Canadian Manufacturing

Union in Washington state rejects Boeing’s latest contract proposal

Aerospace and defence giant said plans to shift R&D jobs to southern states unrelated to negotiations

SEATTLE—The Boeing Co. said plans to shift hundreds of jobs from the U.S. Pacific Coast to southern states is unrelated to the ongoing 777X saga or Boeing’s contract negotiations with a Seattle-area machinists union.

Speculation swirled after the aerospace and defence giant announced it would move the jobs to Alabama, Missouri and South Carolina over the next two years as part of a restructuring of its U.S. research operations.

That announcement came the same day Boeing presented what it called a final counterproposal in negotiations to keep much of the work on a new 777X jet in the Puget Sound region of Washington state.

A company spokesperson said local leaders from the International Association of Machinists (IAM) rejected the latest contract offer.

The Machinists rejected an initial proposed eight-year contract for the 777X work last month in part because it would have replaced workers’ traditional defined-benefit pension with a defined-contribution savings plan.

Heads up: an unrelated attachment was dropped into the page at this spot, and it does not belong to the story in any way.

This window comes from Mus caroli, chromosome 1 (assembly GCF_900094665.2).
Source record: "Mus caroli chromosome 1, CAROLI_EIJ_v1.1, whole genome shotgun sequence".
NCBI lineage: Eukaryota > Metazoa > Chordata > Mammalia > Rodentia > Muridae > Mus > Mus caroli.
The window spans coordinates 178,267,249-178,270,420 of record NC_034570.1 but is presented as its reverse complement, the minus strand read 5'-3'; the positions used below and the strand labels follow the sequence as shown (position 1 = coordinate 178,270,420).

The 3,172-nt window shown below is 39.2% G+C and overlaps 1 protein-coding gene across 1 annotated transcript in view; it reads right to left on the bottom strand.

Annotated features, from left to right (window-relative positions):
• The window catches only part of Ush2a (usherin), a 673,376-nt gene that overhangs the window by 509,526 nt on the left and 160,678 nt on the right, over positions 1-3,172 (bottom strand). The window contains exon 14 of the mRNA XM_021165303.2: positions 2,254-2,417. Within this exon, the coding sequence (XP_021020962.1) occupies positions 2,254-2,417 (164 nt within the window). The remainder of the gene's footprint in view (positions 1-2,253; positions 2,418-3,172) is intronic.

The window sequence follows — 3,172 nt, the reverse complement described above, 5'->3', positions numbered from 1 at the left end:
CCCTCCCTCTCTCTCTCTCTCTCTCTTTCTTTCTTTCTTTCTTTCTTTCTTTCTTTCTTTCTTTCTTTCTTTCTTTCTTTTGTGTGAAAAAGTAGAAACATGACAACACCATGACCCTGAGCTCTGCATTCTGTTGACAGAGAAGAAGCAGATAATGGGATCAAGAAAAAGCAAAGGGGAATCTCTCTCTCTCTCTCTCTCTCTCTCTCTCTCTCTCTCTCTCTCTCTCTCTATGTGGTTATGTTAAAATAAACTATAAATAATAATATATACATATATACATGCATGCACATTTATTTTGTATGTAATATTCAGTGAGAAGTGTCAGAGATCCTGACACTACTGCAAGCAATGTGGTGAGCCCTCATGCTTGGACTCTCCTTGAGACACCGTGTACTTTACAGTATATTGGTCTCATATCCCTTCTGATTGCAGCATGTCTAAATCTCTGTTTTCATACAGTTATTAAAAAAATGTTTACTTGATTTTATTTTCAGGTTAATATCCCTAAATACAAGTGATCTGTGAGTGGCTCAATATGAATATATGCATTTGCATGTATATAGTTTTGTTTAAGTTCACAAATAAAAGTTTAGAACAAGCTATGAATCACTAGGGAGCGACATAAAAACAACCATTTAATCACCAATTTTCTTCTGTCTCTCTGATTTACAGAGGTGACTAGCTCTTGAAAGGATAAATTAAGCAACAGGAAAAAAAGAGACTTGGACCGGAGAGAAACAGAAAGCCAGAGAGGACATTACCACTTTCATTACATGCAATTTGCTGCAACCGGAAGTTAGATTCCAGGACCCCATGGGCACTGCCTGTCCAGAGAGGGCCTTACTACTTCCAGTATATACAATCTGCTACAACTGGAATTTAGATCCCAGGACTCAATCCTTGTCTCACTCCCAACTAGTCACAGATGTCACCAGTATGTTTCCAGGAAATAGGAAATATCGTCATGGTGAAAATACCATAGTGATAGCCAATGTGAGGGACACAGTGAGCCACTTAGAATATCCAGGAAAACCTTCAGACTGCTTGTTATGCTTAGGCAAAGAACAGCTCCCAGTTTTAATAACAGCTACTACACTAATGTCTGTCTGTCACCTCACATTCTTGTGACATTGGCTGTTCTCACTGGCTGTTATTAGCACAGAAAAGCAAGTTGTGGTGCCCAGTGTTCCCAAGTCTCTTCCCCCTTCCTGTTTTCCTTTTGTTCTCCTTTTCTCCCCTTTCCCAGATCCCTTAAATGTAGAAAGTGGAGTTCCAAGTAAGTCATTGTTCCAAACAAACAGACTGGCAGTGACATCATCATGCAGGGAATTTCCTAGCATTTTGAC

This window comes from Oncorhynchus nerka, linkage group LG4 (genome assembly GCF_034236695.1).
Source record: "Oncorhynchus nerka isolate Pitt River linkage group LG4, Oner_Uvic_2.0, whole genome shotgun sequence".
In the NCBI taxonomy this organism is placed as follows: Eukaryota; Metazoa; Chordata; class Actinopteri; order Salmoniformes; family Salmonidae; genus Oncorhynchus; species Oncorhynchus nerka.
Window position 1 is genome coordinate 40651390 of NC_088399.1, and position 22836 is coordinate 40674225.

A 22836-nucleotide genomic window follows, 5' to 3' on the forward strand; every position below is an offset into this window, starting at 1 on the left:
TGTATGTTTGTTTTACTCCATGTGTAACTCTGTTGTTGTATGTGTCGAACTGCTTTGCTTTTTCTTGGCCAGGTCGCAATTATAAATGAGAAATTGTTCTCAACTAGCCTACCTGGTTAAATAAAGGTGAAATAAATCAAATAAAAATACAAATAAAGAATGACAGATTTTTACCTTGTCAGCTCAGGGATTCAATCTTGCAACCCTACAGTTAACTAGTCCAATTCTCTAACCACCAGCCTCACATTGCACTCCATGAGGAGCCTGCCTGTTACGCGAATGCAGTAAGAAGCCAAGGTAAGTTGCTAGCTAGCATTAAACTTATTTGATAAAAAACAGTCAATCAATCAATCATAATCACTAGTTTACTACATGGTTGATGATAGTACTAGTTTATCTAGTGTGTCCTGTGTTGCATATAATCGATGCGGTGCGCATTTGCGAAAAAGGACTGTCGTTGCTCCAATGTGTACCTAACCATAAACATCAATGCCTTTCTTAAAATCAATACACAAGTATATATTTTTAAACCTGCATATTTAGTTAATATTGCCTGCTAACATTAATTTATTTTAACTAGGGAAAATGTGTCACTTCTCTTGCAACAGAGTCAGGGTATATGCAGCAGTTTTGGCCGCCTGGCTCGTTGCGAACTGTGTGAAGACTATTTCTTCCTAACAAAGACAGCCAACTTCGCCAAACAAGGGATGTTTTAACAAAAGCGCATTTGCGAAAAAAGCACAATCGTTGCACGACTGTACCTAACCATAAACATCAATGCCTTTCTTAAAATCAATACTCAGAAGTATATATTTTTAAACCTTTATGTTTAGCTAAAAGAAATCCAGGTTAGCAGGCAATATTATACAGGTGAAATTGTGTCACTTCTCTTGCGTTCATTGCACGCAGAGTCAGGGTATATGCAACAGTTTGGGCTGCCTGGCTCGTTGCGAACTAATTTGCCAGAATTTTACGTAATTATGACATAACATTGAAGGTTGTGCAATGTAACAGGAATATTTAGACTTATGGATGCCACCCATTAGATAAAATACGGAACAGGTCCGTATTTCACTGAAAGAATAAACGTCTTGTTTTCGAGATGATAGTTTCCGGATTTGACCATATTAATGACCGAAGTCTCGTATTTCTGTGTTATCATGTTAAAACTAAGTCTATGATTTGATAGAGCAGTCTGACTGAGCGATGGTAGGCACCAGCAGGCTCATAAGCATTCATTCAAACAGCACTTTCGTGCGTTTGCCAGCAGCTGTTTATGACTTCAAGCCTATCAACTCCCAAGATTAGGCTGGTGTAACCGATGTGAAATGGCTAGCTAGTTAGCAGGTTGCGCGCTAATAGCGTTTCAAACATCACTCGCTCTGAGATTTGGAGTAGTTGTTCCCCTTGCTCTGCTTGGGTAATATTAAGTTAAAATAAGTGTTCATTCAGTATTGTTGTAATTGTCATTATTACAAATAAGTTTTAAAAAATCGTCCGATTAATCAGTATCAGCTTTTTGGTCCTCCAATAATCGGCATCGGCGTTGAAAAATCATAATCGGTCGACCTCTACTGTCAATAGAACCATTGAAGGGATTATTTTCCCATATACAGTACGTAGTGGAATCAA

The union and the company reopened talks Dec. 10 after nearly a month-long stand-off.

That day was also Boeing’s deadline for other states to submit proposals to build the new jet, which it opened after the initial proposal was rejected last month.

The company said it has received proposals from 22 states for the work on the new jet.

Washinton Gov. Jay Inslee said he planned to talk to both sides after the latest rejection as he continues his push to keep the work in his state.

“Despite (the) setback, I remain convinced that an agreement between the Machinists and Boeing would be in the best interest of all parties—the workers, the company and Washington state,” he said in a statement. “We have submitted our state’s proposal and I still hope that the company will recognize that the best way to ensure that the 777X is delivered to its customers on time and at the least cost is to build it here.”

Last month Inslee approved a package of tax breaks for Boeing worth $9-billion through 2040.

Boeing spokesperson Daryl Stephenson said the restructuring of the company’s research operations has been in the works for several years and is unrelated to the new airplane or Boeing’s contract negotiations with the machinists union.

The research restructuring will add 300-400 employees each in the St. Louis area, Huntsville, Ala., and North Charleston, S.C.

Research jobs will decline by 800-1,200 in the Seattle area and by 200-300 in southern California, the company said.

A national Machinists union negotiator told The Seattle Times that union members should get a chance to make their own decision on what Boeing called its “best and final counterproposal.”

Local Machinist union leaders said in a statement that they could not recommend that offer because “the price was too high.”

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